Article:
Turkey's COVID-19 cases in 0-17 age group double as in-person education resumes
Average active cases in Turkey hit 400,000, while quarter of total cases seen in 0-17 age group, says Turkish health minister
Turkey’s health minister said on Tuesday that the number of COVID-19 cases among those aged 0-17 has doubled over the last three weeks with the re-opening of schools.
"While the schools have been open for the last three weeks, the number of cases among those aged 0-17 has doubled. Our average active case is now 400,000,” Fahrettin Koca told reporters.
Noting that a quarter of the total COVID-19 cases have been detected within the 0-17 age group, Koca said the opening of universities in-person will also have an impact on the number of cases.
"As the Coronavirus Scientific Advisory Board and the Health Ministry, we think that all alternatives, including weekend education, should be an option and schools should remain open," he said, adding that the same approach will also be considered for university education.
“We do not want to put more restrictions in the new period,” he stressed.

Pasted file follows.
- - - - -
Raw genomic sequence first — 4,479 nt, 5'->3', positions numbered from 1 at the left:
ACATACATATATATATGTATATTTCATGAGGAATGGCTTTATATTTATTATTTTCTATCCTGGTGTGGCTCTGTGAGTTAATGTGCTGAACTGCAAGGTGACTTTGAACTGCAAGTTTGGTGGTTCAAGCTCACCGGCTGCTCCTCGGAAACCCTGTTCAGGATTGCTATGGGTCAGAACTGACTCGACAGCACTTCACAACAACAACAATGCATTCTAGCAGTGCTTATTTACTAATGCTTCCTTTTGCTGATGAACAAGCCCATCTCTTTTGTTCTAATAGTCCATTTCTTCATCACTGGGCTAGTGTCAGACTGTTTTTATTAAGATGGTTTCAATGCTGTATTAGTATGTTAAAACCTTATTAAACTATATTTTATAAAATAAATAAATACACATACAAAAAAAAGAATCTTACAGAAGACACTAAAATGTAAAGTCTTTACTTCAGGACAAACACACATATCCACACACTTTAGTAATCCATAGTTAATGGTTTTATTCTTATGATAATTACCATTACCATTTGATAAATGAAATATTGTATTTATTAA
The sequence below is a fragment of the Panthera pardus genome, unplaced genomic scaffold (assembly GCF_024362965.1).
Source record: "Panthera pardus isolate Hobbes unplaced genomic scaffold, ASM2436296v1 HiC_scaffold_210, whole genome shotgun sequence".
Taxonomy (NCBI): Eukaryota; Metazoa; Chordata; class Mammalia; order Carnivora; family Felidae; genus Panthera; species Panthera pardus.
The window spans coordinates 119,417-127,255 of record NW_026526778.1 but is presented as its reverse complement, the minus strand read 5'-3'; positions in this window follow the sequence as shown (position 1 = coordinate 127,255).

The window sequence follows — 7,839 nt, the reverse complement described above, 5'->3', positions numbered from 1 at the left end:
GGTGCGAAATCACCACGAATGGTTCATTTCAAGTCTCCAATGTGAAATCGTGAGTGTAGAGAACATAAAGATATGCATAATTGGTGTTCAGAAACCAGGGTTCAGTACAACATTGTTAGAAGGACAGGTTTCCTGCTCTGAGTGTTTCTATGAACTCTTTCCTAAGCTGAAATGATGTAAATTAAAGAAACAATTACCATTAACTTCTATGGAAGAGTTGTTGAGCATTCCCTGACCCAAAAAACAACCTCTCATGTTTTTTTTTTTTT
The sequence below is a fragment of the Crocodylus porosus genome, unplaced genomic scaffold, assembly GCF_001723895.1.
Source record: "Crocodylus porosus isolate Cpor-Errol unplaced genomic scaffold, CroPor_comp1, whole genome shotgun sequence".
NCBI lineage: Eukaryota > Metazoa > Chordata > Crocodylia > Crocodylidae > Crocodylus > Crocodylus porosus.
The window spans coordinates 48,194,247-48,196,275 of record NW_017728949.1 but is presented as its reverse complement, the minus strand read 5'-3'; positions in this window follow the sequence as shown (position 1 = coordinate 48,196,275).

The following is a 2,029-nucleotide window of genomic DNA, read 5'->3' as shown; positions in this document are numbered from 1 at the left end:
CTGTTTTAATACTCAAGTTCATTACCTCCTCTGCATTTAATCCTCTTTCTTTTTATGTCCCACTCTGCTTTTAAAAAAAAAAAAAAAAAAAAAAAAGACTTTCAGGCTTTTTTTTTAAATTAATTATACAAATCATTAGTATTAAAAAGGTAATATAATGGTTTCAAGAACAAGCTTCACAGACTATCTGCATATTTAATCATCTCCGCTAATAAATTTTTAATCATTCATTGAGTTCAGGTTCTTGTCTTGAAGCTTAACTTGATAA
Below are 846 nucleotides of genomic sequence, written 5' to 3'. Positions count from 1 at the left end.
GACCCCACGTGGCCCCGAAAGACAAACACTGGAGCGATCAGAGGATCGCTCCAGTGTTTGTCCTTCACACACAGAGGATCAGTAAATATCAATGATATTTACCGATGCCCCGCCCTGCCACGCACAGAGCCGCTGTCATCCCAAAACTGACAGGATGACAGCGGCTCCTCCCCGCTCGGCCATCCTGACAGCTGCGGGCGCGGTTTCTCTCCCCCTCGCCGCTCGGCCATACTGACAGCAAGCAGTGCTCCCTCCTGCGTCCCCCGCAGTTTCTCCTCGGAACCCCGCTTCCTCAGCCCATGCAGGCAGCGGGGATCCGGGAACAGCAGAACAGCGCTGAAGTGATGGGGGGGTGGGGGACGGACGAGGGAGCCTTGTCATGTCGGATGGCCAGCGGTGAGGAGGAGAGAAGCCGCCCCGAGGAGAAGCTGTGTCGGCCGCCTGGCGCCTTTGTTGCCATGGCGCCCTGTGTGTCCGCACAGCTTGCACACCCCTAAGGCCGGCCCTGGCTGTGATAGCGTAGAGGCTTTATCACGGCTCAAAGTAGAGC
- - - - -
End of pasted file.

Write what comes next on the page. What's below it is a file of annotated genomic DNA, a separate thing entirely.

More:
Underlining that the domestic COVID-19 vaccine Turkovac will also be ready for use in the upcoming months, he said the main goal is to achieve herd immunity by vaccination power.
He also noted that they will offer an alternative option with Turkovac, in addition to the vaccines coming from abroad, so people will be able to choose among the available vaccines.
When asked about anti-vaxxers, he said Turkish people do not have a problem with vaccination, while “there may have been some who postponed their vaccination.”
Turkey has administered over 108.5 million coronavirus vaccine jabs since the country launched an immunization drive in January, according to official figures released Monday.
More than 53.6 million people have received their first doses, while over 43.9 million are fully vaccinated, the Health Ministry said.
Since December 2019, the pandemic has claimed over 4.75 million lives in at least 192 countries and regions, with more than 232.4 million cases reported worldwide, according to the US-based Johns Hopkins University.